Somerville Info Sessions on Plastic Bag Ban

Retailers invited to learn how to comply with ordinance taking effect this year.
SOMERVILLE – The City of Somerville will host four informational sessions aimed at helping businesses learn how to comply with an ordinance that, starting later this year, will ban plastic bags at checkout counters.
The Q&A sessions, like the ordinance itself, will come in two waves. The first two are scheduled for Tuesday, May 10, from 10 to 11 a.m., and Thursday, May 26, from 5 to 6 p.m. The second two will be held after the first phase of the ordinance takes effect. They are scheduled for Tuesday, Sept. 13, from 10 to 11 a.m., and Thursday, Sept. 29, from 6 to 7 p.m. All sessions will take place in the second-floor Aldermen’s chambers at City Hall, 93 Highland Ave.
The Board of Aldermen, citing concerns about dangers that plastic bags pose to wildlife and the environment, passed the ordinance last year. It takes effect beginning Sept. 1, 2016, when larger retail establishments (10,000 square feet or more) will no longer be allowed to give customers plastic bags at the checkout counter. The ordinance becomes effective for all retailers on Dec. 1. The two-tiered rollout is designed to give smaller independent businesses such as mom-and-pop shops, extra time to exhaust their inventory of plastic bags before switching to alternatives such as paper.
At the meetings, City officials will let business owners know how the ordinance will be implemented, what kinds of plastic bags will still be allowed, and what alternative bags are available. To assist business owners, the city, with the help of the Sustainable Business Network of Massachusetts, has compiled a list of vendors of sustainable bags here:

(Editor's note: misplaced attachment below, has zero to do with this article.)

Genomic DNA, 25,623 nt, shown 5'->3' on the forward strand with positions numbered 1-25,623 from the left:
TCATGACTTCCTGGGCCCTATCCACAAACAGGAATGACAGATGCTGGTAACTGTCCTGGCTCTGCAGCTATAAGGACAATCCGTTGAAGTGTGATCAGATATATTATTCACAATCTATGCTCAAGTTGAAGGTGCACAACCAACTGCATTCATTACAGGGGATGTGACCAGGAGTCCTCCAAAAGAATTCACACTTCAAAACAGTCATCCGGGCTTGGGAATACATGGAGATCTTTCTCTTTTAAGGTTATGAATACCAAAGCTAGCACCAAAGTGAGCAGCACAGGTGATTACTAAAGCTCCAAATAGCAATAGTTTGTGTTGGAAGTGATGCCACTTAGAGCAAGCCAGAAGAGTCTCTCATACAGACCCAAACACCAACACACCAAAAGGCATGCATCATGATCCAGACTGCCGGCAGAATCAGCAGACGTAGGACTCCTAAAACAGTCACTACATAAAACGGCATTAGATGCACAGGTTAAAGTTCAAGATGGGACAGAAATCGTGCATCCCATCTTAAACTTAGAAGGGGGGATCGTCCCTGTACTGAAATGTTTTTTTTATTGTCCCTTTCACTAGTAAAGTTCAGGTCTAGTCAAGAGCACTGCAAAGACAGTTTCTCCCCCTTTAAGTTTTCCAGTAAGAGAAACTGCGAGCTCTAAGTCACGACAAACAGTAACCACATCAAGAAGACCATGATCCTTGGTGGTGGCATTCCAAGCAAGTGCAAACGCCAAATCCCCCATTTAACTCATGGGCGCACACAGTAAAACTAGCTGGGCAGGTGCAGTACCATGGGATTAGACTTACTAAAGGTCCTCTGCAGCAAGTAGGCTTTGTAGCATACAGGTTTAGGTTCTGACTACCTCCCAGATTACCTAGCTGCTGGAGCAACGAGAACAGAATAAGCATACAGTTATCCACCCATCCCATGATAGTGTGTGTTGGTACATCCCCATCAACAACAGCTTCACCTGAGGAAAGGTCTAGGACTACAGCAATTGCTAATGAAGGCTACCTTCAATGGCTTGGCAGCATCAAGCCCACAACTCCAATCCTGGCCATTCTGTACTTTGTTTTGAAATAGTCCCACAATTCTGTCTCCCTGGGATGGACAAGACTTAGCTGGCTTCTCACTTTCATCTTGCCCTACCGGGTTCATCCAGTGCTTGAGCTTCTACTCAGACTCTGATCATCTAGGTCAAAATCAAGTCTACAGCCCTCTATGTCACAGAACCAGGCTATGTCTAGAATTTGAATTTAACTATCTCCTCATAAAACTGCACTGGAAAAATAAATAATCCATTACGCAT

“We’ll address specific questions that business owners have for their own circumstances,” said Maxwell MacCarthy, the city’s Urban Revitalization Specialist. “We’ll guide them through the options for their specific type of business and the specific type of bags they now use.’” The city is also coordinating additional outreach efforts to business owners through the Chamber of Commerce and Main Streets programs.
The ban will affect only bags given at checkout. Plastic bags will still be allowed for produce and bulk items within a store. Plastic laundry, dry cleaning, and newspaper bags are also exempt. Though the ordinance is not targeted at consumers, the city encourages shoppers to bring reusable bags to stores and urges shops to hand out recyclable bags with their logos. “We hope this aligns with customer preferences around making green purchasing decisions,” MacCarthy said.
Individuals with disabilities who need auxiliary aids and services for effective communication, written materials in alternative formats, or reasonable modifications in policies and procedures, in order to access the programs and activities of the City of Somerville or to attend meetings, should contact the City’s ADA Coordinator, Betsy Allen, at 617-625-6600 x2323 or
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